Community-based study of Contraceptive Behaviour in Nigeria
A cross sectional, community-based, descriptive study among women of reproductive age group (15–49 years) in Nigeria to explore the possible reasons for contraceptive non-use despite reported high awareness was carried out. Data were obtained using a standard questionnaire instrument and applied on 2001 respondents. Contraceptive prevalence among sexually active respondents was 14.8% for all methods, 10.1% for modern methods and only 0.8% for emergency contraceptives. The most frequently stated reasons for non-use of contraceptives, among those who had never used any contraceptives but who did not want more children were: “did not think about it”, “against religious belief” and “fear of side effects.” Prior counselling significantly improved the continuation rate of contraception. Multivariate analysis showed that older, married and more educated women tended to use contraceptives more. Health care providers should be trained to offer counselling services to all clients in general, and young, unmarried and uneducated women in particular in order to improve their acceptance of contraceptives.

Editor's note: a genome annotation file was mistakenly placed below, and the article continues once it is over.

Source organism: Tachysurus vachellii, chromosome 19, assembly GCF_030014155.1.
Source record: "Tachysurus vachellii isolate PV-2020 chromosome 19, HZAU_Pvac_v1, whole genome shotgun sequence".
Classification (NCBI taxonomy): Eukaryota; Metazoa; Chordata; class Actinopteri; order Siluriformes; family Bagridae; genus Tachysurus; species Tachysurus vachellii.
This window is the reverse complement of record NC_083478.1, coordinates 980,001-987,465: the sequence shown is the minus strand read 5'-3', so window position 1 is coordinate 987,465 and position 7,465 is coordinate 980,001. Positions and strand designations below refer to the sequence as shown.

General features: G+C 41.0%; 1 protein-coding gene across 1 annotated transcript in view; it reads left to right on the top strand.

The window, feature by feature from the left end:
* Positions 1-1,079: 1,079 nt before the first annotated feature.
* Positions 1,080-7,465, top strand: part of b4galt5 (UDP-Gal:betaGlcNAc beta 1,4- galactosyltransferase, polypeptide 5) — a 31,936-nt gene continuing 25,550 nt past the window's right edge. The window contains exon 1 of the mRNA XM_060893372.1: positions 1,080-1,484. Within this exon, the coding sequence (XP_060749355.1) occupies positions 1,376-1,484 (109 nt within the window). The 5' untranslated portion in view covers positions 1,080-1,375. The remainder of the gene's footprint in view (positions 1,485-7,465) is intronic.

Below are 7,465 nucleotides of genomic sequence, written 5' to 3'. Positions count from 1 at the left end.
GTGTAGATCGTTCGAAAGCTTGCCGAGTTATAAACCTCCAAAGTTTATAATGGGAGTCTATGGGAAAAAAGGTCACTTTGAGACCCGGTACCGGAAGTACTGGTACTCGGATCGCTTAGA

African Journal of Reproductive Health Vol. 10 (2) 2006: pp. 90-104
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